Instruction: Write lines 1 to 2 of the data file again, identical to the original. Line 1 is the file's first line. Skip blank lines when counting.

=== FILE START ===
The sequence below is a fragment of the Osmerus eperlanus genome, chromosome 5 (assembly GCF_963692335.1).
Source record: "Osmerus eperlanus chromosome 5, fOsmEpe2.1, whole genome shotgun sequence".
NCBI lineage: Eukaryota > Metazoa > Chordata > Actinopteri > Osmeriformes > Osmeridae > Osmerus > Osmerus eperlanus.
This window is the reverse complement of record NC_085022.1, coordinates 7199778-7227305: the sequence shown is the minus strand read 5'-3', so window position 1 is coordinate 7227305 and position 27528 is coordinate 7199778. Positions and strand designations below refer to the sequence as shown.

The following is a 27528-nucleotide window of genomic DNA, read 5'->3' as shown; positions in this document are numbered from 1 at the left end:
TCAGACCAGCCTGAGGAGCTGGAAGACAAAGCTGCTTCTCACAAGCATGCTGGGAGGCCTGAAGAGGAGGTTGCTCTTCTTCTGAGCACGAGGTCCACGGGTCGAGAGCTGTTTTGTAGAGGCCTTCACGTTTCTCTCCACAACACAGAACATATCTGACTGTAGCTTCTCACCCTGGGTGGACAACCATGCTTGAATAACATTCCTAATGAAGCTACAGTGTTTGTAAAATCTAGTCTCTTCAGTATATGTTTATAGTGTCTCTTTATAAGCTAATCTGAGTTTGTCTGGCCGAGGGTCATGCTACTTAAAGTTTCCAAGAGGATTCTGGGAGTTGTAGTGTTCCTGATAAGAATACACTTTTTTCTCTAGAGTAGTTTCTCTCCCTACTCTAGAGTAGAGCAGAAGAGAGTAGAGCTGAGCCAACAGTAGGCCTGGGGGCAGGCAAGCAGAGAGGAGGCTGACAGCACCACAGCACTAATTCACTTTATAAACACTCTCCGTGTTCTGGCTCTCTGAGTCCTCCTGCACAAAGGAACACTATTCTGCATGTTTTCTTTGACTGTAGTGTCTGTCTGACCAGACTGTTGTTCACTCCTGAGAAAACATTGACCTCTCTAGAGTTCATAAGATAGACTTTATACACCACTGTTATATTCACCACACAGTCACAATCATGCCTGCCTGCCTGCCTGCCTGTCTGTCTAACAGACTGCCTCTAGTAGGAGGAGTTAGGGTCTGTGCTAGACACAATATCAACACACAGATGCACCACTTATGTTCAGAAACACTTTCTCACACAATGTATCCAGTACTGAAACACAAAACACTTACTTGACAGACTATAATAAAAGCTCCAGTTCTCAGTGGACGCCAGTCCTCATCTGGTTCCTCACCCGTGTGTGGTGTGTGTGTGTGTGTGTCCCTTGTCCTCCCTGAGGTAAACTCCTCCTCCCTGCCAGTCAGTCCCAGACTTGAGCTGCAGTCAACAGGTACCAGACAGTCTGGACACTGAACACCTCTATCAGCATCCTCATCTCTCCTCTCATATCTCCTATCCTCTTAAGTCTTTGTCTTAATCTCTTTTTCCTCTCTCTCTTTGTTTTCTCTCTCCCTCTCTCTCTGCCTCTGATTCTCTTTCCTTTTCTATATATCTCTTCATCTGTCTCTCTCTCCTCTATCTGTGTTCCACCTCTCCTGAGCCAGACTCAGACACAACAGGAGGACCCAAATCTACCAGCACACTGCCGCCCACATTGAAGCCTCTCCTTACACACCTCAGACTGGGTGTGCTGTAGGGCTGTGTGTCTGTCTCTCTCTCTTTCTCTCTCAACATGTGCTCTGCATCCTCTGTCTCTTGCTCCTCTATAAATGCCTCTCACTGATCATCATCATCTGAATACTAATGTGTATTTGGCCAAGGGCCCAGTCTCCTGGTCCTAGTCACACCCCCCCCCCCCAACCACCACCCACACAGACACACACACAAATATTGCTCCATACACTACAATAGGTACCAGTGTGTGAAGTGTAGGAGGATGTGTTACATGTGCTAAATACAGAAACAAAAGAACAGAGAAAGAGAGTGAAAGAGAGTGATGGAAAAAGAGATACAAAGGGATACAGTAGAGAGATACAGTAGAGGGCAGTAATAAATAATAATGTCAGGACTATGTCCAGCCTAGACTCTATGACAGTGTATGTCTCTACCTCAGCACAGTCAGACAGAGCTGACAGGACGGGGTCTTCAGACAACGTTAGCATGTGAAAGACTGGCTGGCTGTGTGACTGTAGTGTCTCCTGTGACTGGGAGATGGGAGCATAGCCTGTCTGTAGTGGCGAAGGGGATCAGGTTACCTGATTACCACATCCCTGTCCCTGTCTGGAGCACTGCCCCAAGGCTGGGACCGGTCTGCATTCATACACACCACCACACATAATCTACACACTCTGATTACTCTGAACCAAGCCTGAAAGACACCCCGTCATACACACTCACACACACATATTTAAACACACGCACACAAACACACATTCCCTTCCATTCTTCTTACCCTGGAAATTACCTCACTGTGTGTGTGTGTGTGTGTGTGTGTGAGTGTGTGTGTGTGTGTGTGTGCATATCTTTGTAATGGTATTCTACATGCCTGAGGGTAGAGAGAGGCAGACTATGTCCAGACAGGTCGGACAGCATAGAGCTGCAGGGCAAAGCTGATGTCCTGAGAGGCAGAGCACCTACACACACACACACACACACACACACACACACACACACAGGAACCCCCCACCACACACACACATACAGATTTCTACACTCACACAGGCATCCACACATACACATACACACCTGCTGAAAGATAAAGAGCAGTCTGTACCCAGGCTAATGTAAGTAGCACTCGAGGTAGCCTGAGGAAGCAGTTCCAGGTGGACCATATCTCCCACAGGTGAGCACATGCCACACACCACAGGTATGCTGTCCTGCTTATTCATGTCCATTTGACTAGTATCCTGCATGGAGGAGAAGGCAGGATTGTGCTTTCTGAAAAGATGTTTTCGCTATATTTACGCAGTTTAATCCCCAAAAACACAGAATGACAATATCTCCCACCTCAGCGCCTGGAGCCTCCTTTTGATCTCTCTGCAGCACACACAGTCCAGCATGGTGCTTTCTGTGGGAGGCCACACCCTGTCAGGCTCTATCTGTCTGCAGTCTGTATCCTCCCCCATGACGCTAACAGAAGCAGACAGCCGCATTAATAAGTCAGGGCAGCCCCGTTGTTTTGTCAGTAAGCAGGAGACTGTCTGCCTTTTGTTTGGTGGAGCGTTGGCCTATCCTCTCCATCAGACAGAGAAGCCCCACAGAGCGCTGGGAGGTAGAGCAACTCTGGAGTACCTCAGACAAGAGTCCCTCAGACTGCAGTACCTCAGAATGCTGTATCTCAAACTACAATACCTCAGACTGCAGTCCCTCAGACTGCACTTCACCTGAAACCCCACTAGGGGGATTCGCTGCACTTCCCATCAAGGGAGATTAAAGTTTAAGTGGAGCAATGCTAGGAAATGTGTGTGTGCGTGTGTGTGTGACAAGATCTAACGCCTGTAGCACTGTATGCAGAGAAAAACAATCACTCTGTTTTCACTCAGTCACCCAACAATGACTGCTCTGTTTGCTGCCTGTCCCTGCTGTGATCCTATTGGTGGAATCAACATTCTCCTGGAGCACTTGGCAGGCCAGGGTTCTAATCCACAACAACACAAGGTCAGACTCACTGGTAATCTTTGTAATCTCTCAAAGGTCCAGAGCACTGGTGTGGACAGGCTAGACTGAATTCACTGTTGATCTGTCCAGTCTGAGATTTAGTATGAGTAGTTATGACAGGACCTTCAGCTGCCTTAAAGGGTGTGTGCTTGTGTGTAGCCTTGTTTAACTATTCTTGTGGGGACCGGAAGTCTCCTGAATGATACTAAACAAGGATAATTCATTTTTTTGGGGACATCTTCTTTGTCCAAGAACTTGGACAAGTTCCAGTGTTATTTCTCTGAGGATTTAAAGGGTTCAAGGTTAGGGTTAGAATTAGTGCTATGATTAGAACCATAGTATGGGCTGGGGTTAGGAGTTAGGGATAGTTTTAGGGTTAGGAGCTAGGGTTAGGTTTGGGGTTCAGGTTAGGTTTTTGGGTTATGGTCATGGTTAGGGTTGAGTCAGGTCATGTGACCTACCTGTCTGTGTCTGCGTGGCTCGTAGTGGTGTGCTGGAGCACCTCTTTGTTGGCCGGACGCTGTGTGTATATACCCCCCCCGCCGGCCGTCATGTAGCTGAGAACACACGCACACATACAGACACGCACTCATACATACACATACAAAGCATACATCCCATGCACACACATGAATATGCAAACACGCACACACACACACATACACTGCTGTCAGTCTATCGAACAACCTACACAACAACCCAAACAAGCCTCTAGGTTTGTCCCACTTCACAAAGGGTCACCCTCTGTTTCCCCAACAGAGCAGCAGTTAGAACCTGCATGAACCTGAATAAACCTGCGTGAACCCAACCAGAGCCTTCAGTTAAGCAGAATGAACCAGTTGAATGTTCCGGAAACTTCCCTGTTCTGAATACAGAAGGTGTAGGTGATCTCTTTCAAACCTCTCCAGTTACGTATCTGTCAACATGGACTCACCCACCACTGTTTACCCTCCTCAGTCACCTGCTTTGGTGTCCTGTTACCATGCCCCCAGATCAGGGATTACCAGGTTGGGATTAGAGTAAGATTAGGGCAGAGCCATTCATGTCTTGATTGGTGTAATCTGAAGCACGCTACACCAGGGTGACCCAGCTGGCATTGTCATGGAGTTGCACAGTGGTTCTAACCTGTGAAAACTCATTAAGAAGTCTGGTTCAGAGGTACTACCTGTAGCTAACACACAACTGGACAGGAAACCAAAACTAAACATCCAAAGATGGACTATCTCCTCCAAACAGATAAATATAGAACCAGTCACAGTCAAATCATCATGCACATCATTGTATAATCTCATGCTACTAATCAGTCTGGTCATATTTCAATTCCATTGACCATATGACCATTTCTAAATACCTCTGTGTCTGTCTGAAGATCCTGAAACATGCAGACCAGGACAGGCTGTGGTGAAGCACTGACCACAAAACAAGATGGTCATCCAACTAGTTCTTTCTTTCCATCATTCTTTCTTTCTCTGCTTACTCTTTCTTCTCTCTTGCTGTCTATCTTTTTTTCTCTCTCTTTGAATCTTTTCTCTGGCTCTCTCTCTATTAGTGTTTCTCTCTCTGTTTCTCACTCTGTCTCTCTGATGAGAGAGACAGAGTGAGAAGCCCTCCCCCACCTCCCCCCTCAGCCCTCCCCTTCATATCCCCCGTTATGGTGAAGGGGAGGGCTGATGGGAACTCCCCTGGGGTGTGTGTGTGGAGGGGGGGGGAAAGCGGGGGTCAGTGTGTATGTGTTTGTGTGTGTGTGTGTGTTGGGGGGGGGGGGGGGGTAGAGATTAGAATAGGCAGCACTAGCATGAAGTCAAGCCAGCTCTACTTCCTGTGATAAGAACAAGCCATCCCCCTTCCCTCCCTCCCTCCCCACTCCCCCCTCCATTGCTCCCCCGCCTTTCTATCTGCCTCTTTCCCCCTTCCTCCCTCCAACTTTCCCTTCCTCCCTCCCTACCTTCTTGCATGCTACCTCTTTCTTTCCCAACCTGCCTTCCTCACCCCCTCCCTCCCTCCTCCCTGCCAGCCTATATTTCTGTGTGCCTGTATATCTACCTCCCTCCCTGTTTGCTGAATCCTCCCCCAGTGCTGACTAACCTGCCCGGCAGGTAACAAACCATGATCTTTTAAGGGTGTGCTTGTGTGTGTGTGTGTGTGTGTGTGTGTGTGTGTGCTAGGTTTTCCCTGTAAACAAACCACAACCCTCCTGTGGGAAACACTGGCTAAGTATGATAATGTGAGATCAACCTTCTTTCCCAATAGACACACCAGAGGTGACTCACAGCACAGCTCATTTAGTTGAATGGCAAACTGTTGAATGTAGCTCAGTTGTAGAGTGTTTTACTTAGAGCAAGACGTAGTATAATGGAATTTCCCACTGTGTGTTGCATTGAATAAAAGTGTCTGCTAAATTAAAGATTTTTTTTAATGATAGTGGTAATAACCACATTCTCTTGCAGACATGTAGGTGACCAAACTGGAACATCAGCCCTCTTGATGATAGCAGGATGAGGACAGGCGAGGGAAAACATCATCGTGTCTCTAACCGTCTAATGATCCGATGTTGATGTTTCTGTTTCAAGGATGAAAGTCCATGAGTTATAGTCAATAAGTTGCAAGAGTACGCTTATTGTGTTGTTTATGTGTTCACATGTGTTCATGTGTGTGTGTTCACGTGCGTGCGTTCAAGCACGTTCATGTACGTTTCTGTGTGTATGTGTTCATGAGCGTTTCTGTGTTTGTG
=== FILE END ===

The sequence below is a fragment of the Osmerus eperlanus genome, chromosome 5 (assembly GCF_963692335.1).
Source record: "Osmerus eperlanus chromosome 5, fOsmEpe2.1, whole genome shotgun sequence".